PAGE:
Streets of Madrid

There’s an eerie feeling around the streets when I visited Spain…the image below was taken in the middle of Puerta del Sol in Madrid, a few steps away, there were protesters chanting against the current situation in Venezuela, there were homeless people asking for change, and others selling counterfeit goods on the lookout for the police. 

Parallel to this scene, was a completely different setting, full of tourists, five star hotels, expensive restaurants and old world architecture that reminded me of  the decadence of the Spanish empire.

Although it is general knowledge that Spain is on a long road to recovery from the economic crises of the of the early 2000’s, this contrast got me wondering about the income disparity that could exist in a place like Spain, where the unemployment rate was still hovering around 18% at the time I traveled.

Below is the data–as of 2010, 24% of Spain’s population live in lower income households and 13% are in the upper income brackets, their statistics are starkly similar to that of the United States, where 26% of the population live in low income households and 15% are in upper income households. The difference is that America’s unemployment rate is under 5%, and Spain’s is more than TRIPLE that number, YET, they have less households living on the edge of poverty, and more middle income households than we do in the US.

Food for thought….

Index of Income Inequality in Europe & USA





A Lesson From China’s Urban Villages

Urbanization on the outskirts of Shenzhen, China.

Urbanization on the outskirts of Shenzhen, China.



In China, the issue of affordable housing is deeply connected to the rapid urbanization of cities in the past 20 years. Rural inhabitants are flooding cities like Shenzhen or Guangzhou and as a result these cities end up with these incredibly dense neighborhoods (pictured above) right outside of their central business districts.

The characteristics of those areas are generally referred to “handshake architecture”, buildings constructed so close together that someone can reach out and shake hands with the person in the next building. And while there are issues with this type of urban plan, it serves the cause of affordable housing in the following ways:

  1.  Instead of directly subsidizing housing developments, the government can spend tax dollars on funding energy efficient retrofits, better quality management systems for those developments and reducing the burden of rising operating costs for landlords as an incentive to maintain rent levels.
  2. Since the government owns the land, they can regulate pricing in awarding those parcels to developers. This allows for lower development cost and thus more economic feasibility.
  3. Where there are limits in residential building heights, this type of plan creates more housing units per block than would be allowable in traditional urban planning scenarios.

Similarly in the US, the idea of bending building codes to allow for micro-units as affordable housing apartments in central business districts will allow for many more housing units, while minimizing the amount of direct subsidy that the government must place into those projects.


Affordable housing is a topic that is tossed about in local politics all over the united states, as a social policy to address the rising cost of living for those on the edge of poverty. Its also a way to allow everyone across the economic spectrum to have access to major cities where there is better access to jobs and education. Here in the states the government moves that agenda along in the following ways:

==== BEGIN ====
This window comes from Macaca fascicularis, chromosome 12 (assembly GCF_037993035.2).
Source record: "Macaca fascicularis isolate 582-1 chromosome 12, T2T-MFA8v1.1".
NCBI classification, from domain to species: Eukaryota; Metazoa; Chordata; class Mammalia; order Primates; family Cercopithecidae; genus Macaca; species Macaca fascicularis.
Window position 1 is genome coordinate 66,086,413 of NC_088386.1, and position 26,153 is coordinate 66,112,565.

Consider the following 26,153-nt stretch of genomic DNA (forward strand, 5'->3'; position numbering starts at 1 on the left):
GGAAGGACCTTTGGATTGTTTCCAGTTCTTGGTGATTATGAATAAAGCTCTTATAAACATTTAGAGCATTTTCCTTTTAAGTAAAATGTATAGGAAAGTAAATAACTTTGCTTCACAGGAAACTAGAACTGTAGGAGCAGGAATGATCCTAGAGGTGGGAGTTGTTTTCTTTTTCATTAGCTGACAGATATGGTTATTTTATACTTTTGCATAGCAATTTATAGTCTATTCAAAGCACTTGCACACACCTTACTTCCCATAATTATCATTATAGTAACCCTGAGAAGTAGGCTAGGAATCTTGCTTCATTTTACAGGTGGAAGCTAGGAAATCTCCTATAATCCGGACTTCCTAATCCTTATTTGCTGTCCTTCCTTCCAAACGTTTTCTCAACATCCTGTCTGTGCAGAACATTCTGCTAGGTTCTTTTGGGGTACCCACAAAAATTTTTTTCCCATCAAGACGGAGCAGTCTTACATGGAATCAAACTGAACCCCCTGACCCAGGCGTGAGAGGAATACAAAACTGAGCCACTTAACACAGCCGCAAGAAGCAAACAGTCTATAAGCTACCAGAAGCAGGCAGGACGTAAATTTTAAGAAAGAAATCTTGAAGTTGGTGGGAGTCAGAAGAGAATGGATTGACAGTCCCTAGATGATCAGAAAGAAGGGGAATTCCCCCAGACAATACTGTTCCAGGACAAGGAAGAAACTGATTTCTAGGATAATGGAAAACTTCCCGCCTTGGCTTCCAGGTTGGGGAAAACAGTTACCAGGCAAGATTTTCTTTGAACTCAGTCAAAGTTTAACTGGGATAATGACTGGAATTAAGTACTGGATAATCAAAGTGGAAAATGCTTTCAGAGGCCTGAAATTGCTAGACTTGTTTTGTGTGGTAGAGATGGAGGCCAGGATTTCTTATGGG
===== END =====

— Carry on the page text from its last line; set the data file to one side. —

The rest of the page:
1. The Federal Government (IRS) issues a certain amount of tax credits to each state. Developers are awarded those credits and then sells them to investors to fund their projects, in return, the rents remains capped at a certain level.
  2. Housing developers can apply for a HAP contract through the Federal Government (HUD), where the government sets your rent, gives the landlord a  guaranteed payment  monthly, and tenants pay only a portion of that amount.
  3. Local Governments can also build their own housing (often referred to as the Projects), which is also subsidized through a contract with the Federal or State governments.
  4. Lastly, in the case where the Government owns the land, they may decide to give it away to developers for very little money, or lease the land at a low rate, and in return, the rents on some of the apartments remain capped at a lower level.

In Sum, there is almost no scenario where you can find low income housing in the CENTER of major cities like New York City, Chicago, San Francisco, without the help of some government subsidy. The economic feasibility just doesn’t work because land is so expensive in those areas.


A better way to implement affordable housing in city centers is to implement a similar strategy for increasing density in central business districts in the form of what we are seeing as today’s micro-units. In our cities most desirable economic centers,  why not increase the number of micro unit developments, which will bring more low income households to those neighborhoods.  More units per square foot equals more revenue for the landlord and less direct subsidy from the government.

Ensure quality of those units by setting design standards, monitoring occupancy limits, creating a supporting infrastructure of public safety, schooling and community resources as a means to enhance the standard of living at the same time.

Buddha beads and traditional Chinese retail store the size of one of NYC's micro-units.

Picked up some Buddha Beads, in a Chinese retail store as small as one of the city’s micro-units

The Grand Hotel Deal

Grand BudapestBy far, my favorite movie of this year has been Wes Anderson’s The Grand Budapest Hotel. Besides having a captivating story and hilarious bits at nearly every scene, it is focused around an amazing piece of Real Estate. The Grand Budapest Hotel, a luxury hotel retreat nestled in snowcapped mountains of Europe.